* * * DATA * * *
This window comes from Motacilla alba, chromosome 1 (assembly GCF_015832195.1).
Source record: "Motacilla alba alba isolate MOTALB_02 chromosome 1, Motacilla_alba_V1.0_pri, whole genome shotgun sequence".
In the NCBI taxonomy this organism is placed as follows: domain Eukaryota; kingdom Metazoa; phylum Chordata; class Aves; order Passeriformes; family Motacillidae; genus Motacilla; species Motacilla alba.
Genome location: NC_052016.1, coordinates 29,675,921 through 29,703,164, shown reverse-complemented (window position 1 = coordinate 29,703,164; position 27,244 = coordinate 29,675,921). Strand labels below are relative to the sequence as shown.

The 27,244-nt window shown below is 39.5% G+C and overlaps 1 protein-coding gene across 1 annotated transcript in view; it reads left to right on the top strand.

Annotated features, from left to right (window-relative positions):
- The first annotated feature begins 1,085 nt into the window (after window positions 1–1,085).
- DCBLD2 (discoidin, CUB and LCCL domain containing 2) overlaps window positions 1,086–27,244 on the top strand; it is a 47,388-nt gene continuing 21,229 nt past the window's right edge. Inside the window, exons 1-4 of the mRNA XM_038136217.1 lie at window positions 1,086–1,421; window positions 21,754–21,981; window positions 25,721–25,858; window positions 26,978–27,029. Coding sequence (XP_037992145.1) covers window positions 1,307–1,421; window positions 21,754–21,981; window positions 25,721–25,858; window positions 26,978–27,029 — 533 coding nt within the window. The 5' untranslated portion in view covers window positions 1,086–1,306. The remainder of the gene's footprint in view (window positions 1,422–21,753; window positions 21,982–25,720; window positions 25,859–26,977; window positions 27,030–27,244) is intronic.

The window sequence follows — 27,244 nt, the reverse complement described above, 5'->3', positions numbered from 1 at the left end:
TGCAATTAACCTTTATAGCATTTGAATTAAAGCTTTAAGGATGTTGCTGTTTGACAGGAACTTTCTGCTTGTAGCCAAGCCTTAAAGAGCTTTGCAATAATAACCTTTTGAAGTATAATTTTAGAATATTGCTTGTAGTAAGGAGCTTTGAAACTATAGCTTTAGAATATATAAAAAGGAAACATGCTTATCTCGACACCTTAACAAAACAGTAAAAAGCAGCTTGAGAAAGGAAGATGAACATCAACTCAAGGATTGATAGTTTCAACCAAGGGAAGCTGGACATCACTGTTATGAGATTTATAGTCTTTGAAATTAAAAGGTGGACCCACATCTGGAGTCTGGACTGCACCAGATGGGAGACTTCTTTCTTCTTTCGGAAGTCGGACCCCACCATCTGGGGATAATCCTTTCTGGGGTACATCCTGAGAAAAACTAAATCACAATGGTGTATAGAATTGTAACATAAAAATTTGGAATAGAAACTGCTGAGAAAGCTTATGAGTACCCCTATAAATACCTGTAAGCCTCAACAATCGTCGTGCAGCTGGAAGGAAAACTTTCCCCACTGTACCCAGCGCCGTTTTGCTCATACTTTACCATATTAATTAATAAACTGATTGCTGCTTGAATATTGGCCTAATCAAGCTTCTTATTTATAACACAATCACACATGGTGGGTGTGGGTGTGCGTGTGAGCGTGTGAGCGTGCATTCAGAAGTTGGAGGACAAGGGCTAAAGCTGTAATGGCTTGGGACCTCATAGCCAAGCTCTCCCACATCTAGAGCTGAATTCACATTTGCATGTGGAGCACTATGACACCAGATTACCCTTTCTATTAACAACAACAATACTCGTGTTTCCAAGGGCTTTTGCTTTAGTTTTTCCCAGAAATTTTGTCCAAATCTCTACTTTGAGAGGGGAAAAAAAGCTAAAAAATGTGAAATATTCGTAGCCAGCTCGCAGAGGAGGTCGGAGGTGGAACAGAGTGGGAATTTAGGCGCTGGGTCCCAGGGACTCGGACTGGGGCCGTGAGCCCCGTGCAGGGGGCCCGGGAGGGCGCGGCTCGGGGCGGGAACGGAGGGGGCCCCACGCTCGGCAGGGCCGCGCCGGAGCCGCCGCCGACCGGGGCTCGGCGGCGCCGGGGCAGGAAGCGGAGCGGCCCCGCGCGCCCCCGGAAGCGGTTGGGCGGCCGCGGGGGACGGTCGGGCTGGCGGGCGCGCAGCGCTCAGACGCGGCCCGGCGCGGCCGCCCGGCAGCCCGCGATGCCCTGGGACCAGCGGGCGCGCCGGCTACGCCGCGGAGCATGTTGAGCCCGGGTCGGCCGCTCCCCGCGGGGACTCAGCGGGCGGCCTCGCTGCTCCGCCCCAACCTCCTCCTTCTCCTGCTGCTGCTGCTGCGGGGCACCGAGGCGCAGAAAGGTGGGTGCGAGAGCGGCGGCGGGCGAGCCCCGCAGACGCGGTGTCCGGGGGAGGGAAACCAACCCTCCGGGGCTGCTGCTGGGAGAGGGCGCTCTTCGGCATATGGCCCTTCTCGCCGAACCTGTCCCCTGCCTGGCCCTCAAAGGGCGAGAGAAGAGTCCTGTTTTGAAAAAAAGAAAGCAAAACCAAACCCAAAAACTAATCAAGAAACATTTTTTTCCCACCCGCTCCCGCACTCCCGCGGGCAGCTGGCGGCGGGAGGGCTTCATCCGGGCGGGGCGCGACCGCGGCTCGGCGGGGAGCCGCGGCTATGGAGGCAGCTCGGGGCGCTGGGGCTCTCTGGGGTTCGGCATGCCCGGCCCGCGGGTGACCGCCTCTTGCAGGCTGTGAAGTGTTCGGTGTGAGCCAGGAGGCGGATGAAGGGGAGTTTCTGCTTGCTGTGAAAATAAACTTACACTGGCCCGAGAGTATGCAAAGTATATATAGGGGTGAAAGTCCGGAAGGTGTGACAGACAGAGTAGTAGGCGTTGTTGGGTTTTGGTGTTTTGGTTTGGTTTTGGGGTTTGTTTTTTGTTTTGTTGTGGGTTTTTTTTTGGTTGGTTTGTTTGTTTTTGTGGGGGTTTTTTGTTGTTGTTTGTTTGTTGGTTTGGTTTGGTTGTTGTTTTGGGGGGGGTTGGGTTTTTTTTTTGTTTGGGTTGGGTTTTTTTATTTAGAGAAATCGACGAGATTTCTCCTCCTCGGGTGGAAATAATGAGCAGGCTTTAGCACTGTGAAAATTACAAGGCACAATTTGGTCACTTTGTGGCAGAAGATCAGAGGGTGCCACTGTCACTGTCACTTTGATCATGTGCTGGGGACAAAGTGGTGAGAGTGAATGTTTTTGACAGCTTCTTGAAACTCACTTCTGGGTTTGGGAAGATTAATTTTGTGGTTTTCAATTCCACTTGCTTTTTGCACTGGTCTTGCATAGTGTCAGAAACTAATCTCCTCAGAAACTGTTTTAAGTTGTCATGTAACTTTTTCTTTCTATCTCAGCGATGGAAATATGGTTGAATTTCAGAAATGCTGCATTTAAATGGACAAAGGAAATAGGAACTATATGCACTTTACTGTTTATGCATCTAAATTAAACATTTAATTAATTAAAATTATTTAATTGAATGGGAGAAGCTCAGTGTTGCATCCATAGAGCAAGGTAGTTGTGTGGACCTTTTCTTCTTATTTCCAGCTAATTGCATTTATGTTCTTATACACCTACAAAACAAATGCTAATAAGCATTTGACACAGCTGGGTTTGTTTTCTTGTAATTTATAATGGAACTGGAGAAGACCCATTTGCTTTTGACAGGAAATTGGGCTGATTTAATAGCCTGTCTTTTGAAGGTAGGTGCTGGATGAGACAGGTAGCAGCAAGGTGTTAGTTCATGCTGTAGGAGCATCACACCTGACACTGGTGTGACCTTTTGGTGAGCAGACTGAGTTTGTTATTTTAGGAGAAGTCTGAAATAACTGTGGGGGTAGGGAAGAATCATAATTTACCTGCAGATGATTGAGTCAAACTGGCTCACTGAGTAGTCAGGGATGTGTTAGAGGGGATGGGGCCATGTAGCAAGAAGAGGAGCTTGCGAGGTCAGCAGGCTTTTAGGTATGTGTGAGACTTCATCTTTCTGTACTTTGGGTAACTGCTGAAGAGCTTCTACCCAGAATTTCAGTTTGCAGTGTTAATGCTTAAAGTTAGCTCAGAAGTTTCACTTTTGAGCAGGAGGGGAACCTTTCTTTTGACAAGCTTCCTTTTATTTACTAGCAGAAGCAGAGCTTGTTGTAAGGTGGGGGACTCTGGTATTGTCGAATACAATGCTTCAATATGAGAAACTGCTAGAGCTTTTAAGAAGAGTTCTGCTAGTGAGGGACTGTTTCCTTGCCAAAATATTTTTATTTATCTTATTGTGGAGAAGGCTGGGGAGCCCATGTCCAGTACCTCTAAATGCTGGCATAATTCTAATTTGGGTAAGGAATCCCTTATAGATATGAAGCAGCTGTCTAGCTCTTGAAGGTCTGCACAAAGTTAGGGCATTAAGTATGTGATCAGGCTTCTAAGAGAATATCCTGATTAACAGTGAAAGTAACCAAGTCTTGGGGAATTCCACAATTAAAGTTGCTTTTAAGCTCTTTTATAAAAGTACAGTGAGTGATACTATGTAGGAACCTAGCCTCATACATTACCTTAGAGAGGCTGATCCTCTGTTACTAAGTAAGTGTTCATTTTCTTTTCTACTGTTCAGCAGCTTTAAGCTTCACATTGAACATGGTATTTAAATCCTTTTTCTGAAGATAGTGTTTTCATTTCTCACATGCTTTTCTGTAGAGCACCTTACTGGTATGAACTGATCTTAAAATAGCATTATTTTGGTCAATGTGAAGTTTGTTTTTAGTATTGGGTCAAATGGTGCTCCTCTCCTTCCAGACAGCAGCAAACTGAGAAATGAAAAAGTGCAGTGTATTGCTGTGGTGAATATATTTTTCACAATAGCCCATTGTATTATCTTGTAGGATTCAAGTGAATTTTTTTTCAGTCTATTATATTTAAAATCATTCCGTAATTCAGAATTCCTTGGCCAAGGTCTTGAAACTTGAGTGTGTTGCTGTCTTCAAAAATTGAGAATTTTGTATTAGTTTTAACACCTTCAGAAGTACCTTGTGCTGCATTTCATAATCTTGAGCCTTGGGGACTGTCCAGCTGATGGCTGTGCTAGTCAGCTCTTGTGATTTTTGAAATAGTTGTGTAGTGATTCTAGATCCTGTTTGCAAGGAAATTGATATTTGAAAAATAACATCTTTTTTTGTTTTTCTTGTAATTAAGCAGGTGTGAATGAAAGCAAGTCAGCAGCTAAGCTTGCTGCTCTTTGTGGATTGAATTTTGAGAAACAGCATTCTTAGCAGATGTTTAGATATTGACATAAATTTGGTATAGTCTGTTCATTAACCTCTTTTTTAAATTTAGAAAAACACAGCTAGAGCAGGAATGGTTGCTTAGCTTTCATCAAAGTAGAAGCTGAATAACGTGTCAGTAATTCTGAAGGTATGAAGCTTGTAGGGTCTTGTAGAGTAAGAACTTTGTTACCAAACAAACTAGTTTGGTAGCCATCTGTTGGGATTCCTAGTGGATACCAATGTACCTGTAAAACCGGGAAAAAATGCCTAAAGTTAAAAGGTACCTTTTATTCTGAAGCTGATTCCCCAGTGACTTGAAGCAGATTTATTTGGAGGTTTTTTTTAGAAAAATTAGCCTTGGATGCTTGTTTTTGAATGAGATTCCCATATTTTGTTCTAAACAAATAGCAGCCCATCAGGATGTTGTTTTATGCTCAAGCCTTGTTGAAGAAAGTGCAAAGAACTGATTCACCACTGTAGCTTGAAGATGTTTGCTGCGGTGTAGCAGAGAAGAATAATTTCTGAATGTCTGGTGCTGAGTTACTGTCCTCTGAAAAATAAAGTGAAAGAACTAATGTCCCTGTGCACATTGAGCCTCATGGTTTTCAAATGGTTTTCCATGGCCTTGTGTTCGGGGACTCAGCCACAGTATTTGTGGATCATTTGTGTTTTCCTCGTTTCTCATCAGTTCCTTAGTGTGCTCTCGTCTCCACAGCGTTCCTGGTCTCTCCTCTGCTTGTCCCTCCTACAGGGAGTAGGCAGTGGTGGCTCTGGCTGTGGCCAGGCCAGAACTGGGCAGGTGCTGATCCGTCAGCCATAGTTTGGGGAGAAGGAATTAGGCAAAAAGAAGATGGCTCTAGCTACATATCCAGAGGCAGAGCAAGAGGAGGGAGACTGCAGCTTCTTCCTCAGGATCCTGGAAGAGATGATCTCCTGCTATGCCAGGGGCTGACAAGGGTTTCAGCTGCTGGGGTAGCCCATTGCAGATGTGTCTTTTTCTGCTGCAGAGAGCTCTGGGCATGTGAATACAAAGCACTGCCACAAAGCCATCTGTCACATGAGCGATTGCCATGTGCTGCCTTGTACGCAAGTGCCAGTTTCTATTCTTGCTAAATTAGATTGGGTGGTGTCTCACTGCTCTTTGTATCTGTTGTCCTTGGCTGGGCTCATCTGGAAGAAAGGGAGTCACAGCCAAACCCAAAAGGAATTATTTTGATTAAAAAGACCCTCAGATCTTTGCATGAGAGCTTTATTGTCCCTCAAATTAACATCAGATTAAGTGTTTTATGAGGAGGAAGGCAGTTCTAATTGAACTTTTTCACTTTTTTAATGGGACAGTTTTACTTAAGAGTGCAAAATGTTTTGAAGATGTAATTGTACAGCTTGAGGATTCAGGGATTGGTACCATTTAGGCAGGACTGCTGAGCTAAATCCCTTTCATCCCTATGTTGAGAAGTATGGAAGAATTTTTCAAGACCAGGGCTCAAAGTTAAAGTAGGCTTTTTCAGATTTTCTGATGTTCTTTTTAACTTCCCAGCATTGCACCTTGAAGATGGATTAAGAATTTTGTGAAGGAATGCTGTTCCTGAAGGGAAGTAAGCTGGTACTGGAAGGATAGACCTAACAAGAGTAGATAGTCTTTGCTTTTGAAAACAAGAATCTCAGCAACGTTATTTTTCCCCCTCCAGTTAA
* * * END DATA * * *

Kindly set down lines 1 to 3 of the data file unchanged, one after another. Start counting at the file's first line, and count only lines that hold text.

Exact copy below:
This window comes from Motacilla alba, chromosome 1 (assembly GCF_015832195.1).
Source record: "Motacilla alba alba isolate MOTALB_02 chromosome 1, Motacilla_alba_V1.0_pri, whole genome shotgun sequence".
In the NCBI taxonomy this organism is placed as follows: domain Eukaryota; kingdom Metazoa; phylum Chordata; class Aves; order Passeriformes; family Motacillidae; genus Motacilla; species Motacilla alba.